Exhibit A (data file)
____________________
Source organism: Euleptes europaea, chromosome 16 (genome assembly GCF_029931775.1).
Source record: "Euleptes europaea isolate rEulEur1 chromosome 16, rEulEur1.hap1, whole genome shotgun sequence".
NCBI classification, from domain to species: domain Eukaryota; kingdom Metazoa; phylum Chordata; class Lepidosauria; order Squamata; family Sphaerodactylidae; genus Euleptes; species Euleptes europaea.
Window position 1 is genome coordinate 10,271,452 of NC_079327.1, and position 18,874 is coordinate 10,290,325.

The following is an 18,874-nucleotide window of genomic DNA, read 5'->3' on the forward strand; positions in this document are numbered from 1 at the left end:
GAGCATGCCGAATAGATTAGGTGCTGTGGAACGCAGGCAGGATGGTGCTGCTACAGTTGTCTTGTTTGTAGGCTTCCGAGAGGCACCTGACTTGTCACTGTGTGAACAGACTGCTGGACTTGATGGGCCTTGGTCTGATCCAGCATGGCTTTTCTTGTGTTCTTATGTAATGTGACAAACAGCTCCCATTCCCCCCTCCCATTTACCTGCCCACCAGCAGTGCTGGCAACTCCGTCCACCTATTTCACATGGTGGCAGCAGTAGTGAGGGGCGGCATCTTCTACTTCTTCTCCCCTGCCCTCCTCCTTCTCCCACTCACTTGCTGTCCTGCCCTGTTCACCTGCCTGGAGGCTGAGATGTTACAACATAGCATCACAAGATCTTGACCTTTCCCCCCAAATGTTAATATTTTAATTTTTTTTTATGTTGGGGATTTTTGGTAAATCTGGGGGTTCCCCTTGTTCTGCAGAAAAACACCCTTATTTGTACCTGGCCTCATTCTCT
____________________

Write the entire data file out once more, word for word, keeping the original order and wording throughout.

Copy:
Source organism: Euleptes europaea, chromosome 16 (genome assembly GCF_029931775.1).
Source record: "Euleptes europaea isolate rEulEur1 chromosome 16, rEulEur1.hap1, whole genome shotgun sequence".
NCBI classification, from domain to species: domain Eukaryota; kingdom Metazoa; phylum Chordata; class Lepidosauria; order Squamata; family Sphaerodactylidae; genus Euleptes; species Euleptes europaea.
Window position 1 is genome coordinate 10,271,452 of NC_079327.1, and position 18,874 is coordinate 10,290,325.

The following is an 18,874-nucleotide window of genomic DNA, read 5'->3' on the forward strand; positions in this document are numbered from 1 at the left end:
GAGCATGCCGAATAGATTAGGTGCTGTGGAACGCAGGCAGGATGGTGCTGCTACAGTTGTCTTGTTTGTAGGCTTCCGAGAGGCACCTGACTTGTCACTGTGTGAACAGACTGCTGGACTTGATGGGCCTTGGTCTGATCCAGCATGGCTTTTCTTGTGTTCTTATGTAATGTGACAAACAGCTCCCATTCCCCCCTCCCATTTACCTGCCCACCAGCAGTGCTGGCAACTCCGTCCACCTATTTCACATGGTGGCAGCAGTAGTGAGGGGCGGCATCTTCTACTTCTTCTCCCCTGCCCTCCTCCTTCTCCCACTCACTTGCTGTCCTGCCCTGTTCACCTGCCTGGAGGCTGAGATGTTACAACATAGCATCACAAGATCTTGACCTTTCCCCCCAAATGTTAATATTTTAATTTTTTTTTATGTTGGGGATTTTTGGTAAATCTGGGGGTTCCCCTTGTTCTGCAGAAAAACACCCTTATTTGTACCTGGCCTCATTCTCT